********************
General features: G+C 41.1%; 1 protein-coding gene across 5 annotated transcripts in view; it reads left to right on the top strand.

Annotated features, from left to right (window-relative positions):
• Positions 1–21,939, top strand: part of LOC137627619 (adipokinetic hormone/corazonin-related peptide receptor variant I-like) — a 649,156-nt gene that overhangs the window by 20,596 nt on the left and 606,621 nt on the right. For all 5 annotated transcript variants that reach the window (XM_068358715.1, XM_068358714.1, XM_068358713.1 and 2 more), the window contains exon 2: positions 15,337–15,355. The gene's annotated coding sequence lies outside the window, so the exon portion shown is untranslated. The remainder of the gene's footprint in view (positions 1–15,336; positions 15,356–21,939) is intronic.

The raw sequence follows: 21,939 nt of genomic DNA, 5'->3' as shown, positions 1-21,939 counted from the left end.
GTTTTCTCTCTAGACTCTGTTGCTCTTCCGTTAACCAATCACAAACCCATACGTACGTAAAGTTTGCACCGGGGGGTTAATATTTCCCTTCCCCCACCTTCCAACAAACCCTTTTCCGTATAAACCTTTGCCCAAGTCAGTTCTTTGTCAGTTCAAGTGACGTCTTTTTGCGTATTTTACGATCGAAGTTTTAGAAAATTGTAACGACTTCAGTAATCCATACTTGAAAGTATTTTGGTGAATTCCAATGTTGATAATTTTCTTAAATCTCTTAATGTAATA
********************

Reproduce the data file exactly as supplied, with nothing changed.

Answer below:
General features: G+C 41.1%; 1 protein-coding gene across 5 annotated transcripts in view; it reads left to right on the top strand.

Annotated features, from left to right (window-relative positions):
• Positions 1–21,939, top strand: part of LOC137627619 (adipokinetic hormone/corazonin-related peptide receptor variant I-like) — a 649,156-nt gene that overhangs the window by 20,596 nt on the left and 606,621 nt on the right. For all 5 annotated transcript variants that reach the window (XM_068358715.1, XM_068358714.1, XM_068358713.1 and 2 more), the window contains exon 2: positions 15,337–15,355. The gene's annotated coding sequence lies outside the window, so the exon portion shown is untranslated. The remainder of the gene's footprint in view (positions 1–15,336; positions 15,356–21,939) is intronic.

The raw sequence follows: 21,939 nt of genomic DNA, 5'->3' as shown, positions 1-21,939 counted from the left end.
GTTTTCTCTCTAGACTCTGTTGCTCTTCCGTTAACCAATCACAAACCCATACGTACGTAAAGTTTGCACCGGGGGGTTAATATTTCCCTTCCCCCACCTTCCAACAAACCCTTTTCCGTATAAACCTTTGCCCAAGTCAGTTCTTTGTCAGTTCAAGTGACGTCTTTTTGCGTATTTTACGATCGAAGTTTTAGAAAATTGTAACGACTTCAGTAATCCATACTTGAAAGTATTTTGGTGAATTCCAATGTTGATAATTTTCTTAAATCTCTTAATGTAATA